A documentary TV crew are locked inside a residential building by authorities whilst a virus affects those trapped inside.
This virtual shot-by-shot remake of the Spanish original version ([Rec]) utilises the same "found footage" filmmaking style, although while the original film felt both spontaneous, realistic and had some genuinely terrifying moments, this American version feels forced, manipulated and is laced in the usual Hollywood bullshit. The performances suffer particulalry, especially Jennifer Carpenter, who is nowhere near as riveting or believable as Manuela Velasco's.
Watch the original instead. This is just lazy filmmaking.
QUARANTINE 2: TERMINAL (18)
The original Quarantine was a shot-by-shot remake of the Spanish horror movie [Rec], so you'd be forgiven for thinking this would also be a shot-for-shot remake of the sequel to that film. Surprisingly, this isn't the case, taking it away from the "found footage" subgenre in favour of a more traditional zombie horror story.
The plot begins promisingly, following the crew and passengers of a commercial aeroplane which was forced to perform an emergency landing at a secluded airport, only to discover that they are being kept grounded by the government whilst a virus creates carnage around them.
It doesn't take long for the story to abandon thrills and tension in order to adopt the more hokey, clichéd, spot-the-stiff horror formulas which Hollywood churns out on a seemingly never-ending assembly line.
Still, it's an improvement on the first film and for a straight-to-DVD movie it's reasonably entertaining, but when it comes to horror films, the superior output of Japanese and European cinema just can't be bettered by Hollywood, who simply must try harder.
A QUIET PLACE (15)
D: John Krasinski
Paramount/Platinum Dunes (Michael Bay, Andrew Form & Bradley Fuller)
W: John Krasinski, Scott Beck & Bryan Woods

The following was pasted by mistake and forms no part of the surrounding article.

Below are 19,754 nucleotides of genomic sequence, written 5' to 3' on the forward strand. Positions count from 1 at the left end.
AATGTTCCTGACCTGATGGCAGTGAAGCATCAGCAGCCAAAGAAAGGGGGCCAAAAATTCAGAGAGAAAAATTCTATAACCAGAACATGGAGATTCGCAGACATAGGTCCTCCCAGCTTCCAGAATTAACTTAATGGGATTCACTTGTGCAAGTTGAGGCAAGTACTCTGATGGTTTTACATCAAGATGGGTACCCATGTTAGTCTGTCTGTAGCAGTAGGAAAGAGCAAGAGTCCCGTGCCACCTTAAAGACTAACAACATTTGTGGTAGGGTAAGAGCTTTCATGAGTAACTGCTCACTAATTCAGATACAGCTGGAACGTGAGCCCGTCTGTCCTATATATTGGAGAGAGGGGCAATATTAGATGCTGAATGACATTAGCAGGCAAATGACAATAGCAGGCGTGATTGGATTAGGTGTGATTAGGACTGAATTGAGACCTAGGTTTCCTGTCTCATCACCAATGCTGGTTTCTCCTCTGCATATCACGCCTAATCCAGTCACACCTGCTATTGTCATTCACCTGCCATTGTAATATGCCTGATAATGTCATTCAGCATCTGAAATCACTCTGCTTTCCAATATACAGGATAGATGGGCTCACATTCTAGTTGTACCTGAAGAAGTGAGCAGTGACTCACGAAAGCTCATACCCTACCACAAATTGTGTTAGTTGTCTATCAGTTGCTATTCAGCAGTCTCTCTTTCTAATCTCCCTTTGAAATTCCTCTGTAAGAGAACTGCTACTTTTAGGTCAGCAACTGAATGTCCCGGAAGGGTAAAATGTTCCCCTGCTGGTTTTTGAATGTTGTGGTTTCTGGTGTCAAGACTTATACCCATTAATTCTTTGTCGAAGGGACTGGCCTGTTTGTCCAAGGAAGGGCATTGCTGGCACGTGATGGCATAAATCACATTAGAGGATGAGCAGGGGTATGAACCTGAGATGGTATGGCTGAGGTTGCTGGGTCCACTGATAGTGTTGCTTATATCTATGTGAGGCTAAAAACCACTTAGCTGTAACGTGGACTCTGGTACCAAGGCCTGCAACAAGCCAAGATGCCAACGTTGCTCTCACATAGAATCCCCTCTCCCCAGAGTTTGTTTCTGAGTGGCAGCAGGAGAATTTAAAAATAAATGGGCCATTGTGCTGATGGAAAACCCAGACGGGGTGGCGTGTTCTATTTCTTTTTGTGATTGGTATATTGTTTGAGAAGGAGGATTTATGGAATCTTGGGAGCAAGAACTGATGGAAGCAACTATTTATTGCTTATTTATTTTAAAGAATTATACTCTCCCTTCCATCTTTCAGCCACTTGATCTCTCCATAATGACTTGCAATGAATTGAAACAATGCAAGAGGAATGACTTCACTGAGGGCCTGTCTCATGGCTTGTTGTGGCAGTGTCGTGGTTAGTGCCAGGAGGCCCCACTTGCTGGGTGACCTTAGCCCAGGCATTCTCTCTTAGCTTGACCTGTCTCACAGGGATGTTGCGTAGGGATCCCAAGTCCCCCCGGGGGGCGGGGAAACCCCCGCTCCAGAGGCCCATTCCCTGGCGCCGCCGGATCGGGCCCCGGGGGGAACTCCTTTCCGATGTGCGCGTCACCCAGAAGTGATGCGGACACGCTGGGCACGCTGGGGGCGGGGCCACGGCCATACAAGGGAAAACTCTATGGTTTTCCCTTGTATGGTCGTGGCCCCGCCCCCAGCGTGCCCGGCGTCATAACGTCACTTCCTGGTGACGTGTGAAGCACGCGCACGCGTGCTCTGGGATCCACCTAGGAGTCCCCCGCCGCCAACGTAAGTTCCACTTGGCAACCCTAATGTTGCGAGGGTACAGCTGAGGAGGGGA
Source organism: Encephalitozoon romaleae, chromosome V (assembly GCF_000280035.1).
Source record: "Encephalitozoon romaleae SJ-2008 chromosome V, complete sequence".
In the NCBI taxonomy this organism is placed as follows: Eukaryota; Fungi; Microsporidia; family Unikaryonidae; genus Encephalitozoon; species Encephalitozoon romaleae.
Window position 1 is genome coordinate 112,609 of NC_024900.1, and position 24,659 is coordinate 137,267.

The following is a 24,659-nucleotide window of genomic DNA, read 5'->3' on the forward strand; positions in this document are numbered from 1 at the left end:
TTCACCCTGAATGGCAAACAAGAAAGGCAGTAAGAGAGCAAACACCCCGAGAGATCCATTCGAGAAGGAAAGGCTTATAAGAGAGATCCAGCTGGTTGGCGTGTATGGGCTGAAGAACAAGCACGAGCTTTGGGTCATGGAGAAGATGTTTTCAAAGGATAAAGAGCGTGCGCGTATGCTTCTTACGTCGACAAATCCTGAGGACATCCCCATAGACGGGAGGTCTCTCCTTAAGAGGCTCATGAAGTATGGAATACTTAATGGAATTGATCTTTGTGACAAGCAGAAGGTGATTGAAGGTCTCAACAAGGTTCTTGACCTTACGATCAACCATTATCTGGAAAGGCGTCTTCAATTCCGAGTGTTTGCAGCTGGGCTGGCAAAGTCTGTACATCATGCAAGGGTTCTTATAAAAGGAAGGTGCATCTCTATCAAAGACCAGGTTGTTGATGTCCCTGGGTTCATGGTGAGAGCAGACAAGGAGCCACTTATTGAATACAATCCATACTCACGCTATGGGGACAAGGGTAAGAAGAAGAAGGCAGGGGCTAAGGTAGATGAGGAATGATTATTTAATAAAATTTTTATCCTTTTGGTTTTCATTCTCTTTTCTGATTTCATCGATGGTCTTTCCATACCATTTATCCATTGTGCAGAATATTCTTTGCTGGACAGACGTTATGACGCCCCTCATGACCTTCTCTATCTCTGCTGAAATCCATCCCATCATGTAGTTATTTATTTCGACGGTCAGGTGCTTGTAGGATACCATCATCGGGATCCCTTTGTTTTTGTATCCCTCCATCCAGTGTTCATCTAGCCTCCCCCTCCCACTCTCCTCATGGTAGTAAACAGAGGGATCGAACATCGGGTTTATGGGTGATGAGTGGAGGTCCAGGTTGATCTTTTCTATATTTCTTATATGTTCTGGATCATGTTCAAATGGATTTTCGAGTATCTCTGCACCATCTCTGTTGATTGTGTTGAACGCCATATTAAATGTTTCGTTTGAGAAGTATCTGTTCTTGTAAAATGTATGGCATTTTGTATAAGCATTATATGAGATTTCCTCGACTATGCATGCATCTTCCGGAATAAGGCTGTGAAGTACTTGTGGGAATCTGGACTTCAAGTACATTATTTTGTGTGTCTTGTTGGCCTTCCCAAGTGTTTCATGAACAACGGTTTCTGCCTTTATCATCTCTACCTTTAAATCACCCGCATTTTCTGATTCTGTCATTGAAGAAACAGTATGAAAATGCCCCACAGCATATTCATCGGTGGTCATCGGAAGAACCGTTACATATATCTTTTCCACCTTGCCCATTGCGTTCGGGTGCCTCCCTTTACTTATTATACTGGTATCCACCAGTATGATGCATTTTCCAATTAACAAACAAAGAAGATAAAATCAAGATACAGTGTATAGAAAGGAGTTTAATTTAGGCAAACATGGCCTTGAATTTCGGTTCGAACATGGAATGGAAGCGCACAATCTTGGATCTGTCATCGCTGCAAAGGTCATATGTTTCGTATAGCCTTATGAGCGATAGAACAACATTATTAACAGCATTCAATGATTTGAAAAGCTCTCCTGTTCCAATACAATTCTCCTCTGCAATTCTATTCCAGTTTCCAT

DP: Charlotte Bruus Christensen
Ed: Christopher Tellefsen
Mus: Marco Beltrami
Emily Blunt (Evelyn Abbott), John Krasinski (Lee Abbott), Millicent Simmonds (Regan Abbott), Noah Jupe (Marcus Abbott), Cade Woodward (Beau Abbott)
A Quiet Place is best enjoyed in a quiet place, as the atmospheric tension is built up through the film's use of sound (or lack of).
The story places right in the middle of the situation, set in a post apocalyptic near future where a species of creature has hunted mankind into virtual extinction. The only surviving family are the Abbotts, who have adapted to this reality by communicating in sign language and undertaking daily chores in silence... but they must prepare for a big test when it emerges that Evelyn is pregnant and the due date is fast approaching.
This is very much a drama film, although it does have massive horror quotient on the plot device, and John Krasinski does an excellent job directing, as well as co-writing and starring in this movie, as well as Emily Blunt and the other co-stars who fully achieve telling the story without the usual conventional dialogue.
The CGI monsters aren't as polished as they could be, but they still pose a threatening and frightening menace even though the film doesn't resort to jump scares to achieve terror.
Perhaps the biggest surprise of all is that the movie was produced by Michael Bay. Thankfully, there are no ear-splitting pyrotechnic displays to suggest this during the running time.
THE QUILLER MEMORANDUM (PG)